17. David Brent: Life on The Road
Oh gosh. This had me squirming and laughing consistently. The songs too, just one Brent sized notch behind being truly great is what makes them so perfect. You’ll be singing them for weeks – just try not too out loud. As well as the humour you’re expecting, this really does have a touch of poignancy that nicely rounds Brent as a person. With Brent and Foregone Conclusion now selling out gigs surely this is a singalong classic in the making?
18. Pop star: Never Stop, Never Stopping
This got a terrible release treatment in the UK, in fact I watched it on a USA Blu Ray that I brought back from my trip. As with Brent, its outlandish and so wrong its hilarious. The songs too are genius. Another singalong film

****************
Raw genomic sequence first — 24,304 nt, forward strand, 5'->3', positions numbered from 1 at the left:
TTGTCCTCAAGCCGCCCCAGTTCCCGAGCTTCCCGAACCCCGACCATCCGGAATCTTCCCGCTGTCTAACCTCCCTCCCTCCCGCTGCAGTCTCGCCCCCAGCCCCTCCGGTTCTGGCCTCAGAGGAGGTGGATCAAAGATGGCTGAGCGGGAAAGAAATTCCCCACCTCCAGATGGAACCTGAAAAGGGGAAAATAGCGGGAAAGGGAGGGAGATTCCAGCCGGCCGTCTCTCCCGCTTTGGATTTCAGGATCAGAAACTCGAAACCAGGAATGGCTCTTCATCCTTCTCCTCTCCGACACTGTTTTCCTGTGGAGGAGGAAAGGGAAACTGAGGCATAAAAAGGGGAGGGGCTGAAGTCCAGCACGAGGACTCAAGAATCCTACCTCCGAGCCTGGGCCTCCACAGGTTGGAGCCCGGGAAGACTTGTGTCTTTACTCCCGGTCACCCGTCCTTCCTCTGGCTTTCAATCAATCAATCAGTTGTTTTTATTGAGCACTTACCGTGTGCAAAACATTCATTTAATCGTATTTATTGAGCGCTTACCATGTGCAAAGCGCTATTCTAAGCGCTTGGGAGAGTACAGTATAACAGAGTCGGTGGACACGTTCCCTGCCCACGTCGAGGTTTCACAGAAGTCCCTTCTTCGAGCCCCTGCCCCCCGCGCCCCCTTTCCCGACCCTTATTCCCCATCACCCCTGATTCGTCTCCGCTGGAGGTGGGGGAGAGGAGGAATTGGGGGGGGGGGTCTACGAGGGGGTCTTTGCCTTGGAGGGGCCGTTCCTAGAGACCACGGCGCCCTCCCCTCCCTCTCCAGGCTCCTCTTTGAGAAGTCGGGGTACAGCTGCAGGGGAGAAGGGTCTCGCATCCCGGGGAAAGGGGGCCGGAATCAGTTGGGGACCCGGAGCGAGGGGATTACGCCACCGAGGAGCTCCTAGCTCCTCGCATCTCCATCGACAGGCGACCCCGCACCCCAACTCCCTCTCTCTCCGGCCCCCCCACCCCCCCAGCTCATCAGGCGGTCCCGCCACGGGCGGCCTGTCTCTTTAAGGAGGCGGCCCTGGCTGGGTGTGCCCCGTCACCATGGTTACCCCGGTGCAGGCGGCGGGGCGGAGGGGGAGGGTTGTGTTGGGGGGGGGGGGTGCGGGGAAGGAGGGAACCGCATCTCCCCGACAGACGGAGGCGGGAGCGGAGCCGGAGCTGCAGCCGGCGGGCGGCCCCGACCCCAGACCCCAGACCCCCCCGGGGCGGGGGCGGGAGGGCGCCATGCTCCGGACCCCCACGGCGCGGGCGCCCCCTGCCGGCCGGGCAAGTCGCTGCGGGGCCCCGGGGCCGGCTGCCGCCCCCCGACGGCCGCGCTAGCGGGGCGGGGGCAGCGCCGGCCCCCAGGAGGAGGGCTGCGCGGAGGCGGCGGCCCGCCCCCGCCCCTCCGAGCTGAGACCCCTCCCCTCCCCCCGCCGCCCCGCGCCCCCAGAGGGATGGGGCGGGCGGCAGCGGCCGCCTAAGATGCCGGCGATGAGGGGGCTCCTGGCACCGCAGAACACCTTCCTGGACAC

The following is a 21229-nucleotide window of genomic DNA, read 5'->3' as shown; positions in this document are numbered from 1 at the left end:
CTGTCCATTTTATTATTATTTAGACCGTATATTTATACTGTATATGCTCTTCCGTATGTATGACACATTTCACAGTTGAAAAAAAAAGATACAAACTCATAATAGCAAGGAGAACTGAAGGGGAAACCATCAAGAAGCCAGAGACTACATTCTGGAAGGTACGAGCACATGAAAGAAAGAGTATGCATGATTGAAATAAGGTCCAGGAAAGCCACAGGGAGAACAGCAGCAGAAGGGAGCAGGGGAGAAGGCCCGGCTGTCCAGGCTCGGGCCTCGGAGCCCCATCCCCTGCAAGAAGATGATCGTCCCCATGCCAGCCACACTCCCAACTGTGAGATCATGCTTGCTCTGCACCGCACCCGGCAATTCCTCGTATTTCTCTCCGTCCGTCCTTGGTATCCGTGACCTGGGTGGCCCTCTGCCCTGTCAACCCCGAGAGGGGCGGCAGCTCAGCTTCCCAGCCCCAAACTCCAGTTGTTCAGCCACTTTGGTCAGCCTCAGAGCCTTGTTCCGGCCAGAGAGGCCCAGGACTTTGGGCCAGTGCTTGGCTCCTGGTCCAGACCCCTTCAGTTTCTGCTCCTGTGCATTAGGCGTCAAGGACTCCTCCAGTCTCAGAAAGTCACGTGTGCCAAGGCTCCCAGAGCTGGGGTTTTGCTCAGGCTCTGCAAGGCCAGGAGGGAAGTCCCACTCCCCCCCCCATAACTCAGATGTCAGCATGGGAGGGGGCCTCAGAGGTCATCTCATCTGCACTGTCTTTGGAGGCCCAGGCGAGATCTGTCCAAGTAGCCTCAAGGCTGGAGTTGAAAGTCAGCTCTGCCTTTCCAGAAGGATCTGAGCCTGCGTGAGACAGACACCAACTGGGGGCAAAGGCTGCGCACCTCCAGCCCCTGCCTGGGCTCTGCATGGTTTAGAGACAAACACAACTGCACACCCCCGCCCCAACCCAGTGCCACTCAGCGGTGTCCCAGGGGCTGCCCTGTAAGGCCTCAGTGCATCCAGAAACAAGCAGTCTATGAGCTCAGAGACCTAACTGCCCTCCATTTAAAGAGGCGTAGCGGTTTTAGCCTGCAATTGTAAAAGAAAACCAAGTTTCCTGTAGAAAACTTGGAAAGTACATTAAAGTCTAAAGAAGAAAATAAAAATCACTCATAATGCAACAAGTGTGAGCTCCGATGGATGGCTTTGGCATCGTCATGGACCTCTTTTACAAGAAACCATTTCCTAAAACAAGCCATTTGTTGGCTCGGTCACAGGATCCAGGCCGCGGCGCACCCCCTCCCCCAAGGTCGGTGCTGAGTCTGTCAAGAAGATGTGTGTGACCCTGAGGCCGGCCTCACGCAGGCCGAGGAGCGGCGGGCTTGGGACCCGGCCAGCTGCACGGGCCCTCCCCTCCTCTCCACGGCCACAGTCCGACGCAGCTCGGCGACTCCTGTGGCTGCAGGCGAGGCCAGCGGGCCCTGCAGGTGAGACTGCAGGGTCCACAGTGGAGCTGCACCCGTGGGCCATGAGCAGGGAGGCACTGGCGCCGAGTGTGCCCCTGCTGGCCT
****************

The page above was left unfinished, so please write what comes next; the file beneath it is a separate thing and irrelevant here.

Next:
19. Life, Animated
Life, Animated will give you belief in the power of movies. You’ll be in tears.
20. The Nice Guys
By no means the best Shane Black picture, but I really did enjoy this.
Special mentions for “The Beatles: The Touring Years”, “10 Cloverfield Lane”, “Midnight Special”, “My Scientology Movie”, “Ethel and Ernest”. Also to the new TV show I enjoyed the most this year, Cameron Crowe (third mention) and JJ Abraham’s “ROADIES” – one perfect tour with a family you don’t already know you’re a part of. Think of it as a full 10 hour movie rather than TV show. Great to see Brit’s Ralph Spall and Imogen Poots finally shine in something wonderful. UK friends can see this on Amazon Prime.